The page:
Having penetrated this far into modern day Iran, Alexander’s army was now in a country unmapped and virtually unknown to the Greeks. Still pursuing Darius, he turned northwest toward Ecabatana (modern Hamadan) then northeast to Rhagae (near Teheran). Darius had been taken hostage by Bessus, the ruler of the province of Bactria. Alexander caught up with him as he was dying. Alexander had his body taken back to Persepolis to be buried in the royal tombs. At the death of the Persian king, Alexander adopted the title of lord of Asia–as the ruler of the Persian Empire was called.
By this time Alexander was becoming more and more despotic. He killed his own foster brother, Clitus, in a drunken brawl after Clitus had insluted him. He antagonized many of his Greek and Macedonian followers by marrying a Persian princess,Roxane. When a plot was discovered to murder him, he had his old teacher and historian Callisthenes put to death. Alexander spent the year 328 B.C. subjugating Bactria and in the early summer 327 B.C. recrossed the Hindu Kush to the south headed for India. Sending half of the army ahead by way of the Khyber Pass with orders to build a boat bridge across the Indus River, Alexander himself fought his way to the river through the hills north of the pass. He spent the winter fighting the local hill tribes.
His greatest accomplishment in this campaign was in scaling and taking Mount Aornos (Pir-Sar), which was supposed to be unconquerable. Following this victory, Alexander led his army to the banks of the Indus where they rested until spring. Then they crossed the river an marched three days to the city of Taxila, where he was greeted by the king and much pomp and ceremony. He then continued on to the Hydaspes (Jhelum) river, where he met and defeated King Porus in what was to be his last great battle. He pushed on to the east, but on the banks of the Hyphasis (Beas) river-his army rebelled. They were tired after long years of war and were anxious to see their families back in Greece. Alexander could not persuade them otherwise and after sulking in his tent for two days agreed to lead them back home.
Alexander shared the classical belief that the Indus and Nile Rivers were the same. He resolved to test this theory and see whether he could return to the Mediterranean that way. On the Hydaspes River, he constructed a large number of boats in which part of his force sailed downstream. The remainder were divided into three groups and made the journey by land. They departed in November 326 B.C Going downstream Alexander engaged in constant warfare. The Indians would not supply his troops without a fight. At a city that is thought to be present day Multan, Alexander climbed a ladder to lead a attack and was badly wounded. For several days it seemed as though he would die, and his men went berserk destroying everything and everyone that got in their way. They reached the mouths of the Indus in the summer of 325 B.C Alexander explored both arms of the river and proved that it was not connected to the Nile.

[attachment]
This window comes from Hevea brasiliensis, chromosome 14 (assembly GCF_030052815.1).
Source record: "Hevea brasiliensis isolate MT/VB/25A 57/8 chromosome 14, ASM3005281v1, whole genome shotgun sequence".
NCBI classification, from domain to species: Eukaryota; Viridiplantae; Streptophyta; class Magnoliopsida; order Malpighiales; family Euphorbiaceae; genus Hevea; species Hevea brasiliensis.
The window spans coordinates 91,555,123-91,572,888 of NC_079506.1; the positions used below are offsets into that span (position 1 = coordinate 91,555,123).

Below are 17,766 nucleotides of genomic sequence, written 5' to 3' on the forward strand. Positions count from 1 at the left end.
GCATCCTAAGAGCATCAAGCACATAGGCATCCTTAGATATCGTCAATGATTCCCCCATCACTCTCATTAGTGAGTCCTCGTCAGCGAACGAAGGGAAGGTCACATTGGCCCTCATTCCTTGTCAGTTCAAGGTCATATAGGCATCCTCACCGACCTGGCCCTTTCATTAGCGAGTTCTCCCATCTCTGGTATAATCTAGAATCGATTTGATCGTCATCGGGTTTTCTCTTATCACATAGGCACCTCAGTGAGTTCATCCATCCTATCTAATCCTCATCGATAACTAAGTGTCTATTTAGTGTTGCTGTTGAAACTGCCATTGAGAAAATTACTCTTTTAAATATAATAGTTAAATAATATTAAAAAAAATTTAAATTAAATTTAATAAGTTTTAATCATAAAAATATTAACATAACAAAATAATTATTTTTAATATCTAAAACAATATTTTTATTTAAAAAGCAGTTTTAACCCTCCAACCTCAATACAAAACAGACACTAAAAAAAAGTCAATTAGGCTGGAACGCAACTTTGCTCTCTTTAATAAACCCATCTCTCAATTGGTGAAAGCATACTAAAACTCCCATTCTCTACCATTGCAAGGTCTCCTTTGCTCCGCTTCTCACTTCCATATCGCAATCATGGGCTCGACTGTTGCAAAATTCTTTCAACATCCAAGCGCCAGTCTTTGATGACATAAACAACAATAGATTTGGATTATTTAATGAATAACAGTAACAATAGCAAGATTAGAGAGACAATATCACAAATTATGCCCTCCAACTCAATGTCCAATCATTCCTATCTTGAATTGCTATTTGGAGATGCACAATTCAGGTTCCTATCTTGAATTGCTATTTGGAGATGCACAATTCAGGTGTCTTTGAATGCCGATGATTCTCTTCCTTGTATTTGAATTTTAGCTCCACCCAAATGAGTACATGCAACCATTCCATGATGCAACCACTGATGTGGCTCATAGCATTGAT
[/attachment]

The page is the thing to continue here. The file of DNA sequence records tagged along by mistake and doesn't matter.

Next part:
Before the expedition had reached the Indian ocean, Alexander sent Craterus, one of his senior officers, back to Persia with the largest part of the army. He instructed Nearchus to wait until the monsoon in October and then to sail along the coast to the Persian Gulf to find a sea route back to the mouth of the Euphrates. Alexander and the remainder of the expedition made their way along the unexplored Makran coast which is now Pakistan. He intended to follow the coastline and set up supply depots for the ships along the way, but the Taloi Mountains forced him to turn inland. Nearchus and the fleet were left to find their own supplies along a very desolate shore.
Alexander’s journey through what he called the Gedrosia Desert in the mouths of August, September, and October 325 B.C was among the most difficult he made. The expedition, including many women and children, had to walk over the waterless desert at night to avoid the intense heat by day. They did not have enough food or water, and many of them died before they reached Pura, the capital of the province of Gedrosia. Alexander then went to Kerman where he was met by Craterus and his forces. It was another six months before Alexander and Nearchus met at the Persian port of Ormuz.
Alexander’s army reached the Persian city of Susa in the spring of 324 B.C. Alexander adopted more and more of the customs of the Asian despots, taking a second wife and integrating non-Greeks into his Army. These measures alarmed his Greek and Macedonian veterans, and they voiced their discontent. Alexander discharged them and many headed back to Europe. During this time, however, Alexander laid the basis for future expeditions. He sent Heraclides to explore the Caspian Sea, to find out whether it was joined to the ocean that was supposed to circle the world. He also planned to send a fleet under Nearchus to sail around Arabia, hoping to discover a route between India and the Red Sea. He seems to have had plans to conquer Arabia as well. All of these projects were abandoned, however, when Alexander became ill at a Banquet on June 1, 323 B.C He died on June 13 at the age of 32, possibly as a result of having been poisoned.
Few men changed the world so profoundly as Alexander the Great. In his brief reign he covered 22,000 miles and never lost a battle. Usually he knew more of the terrain than the natives did.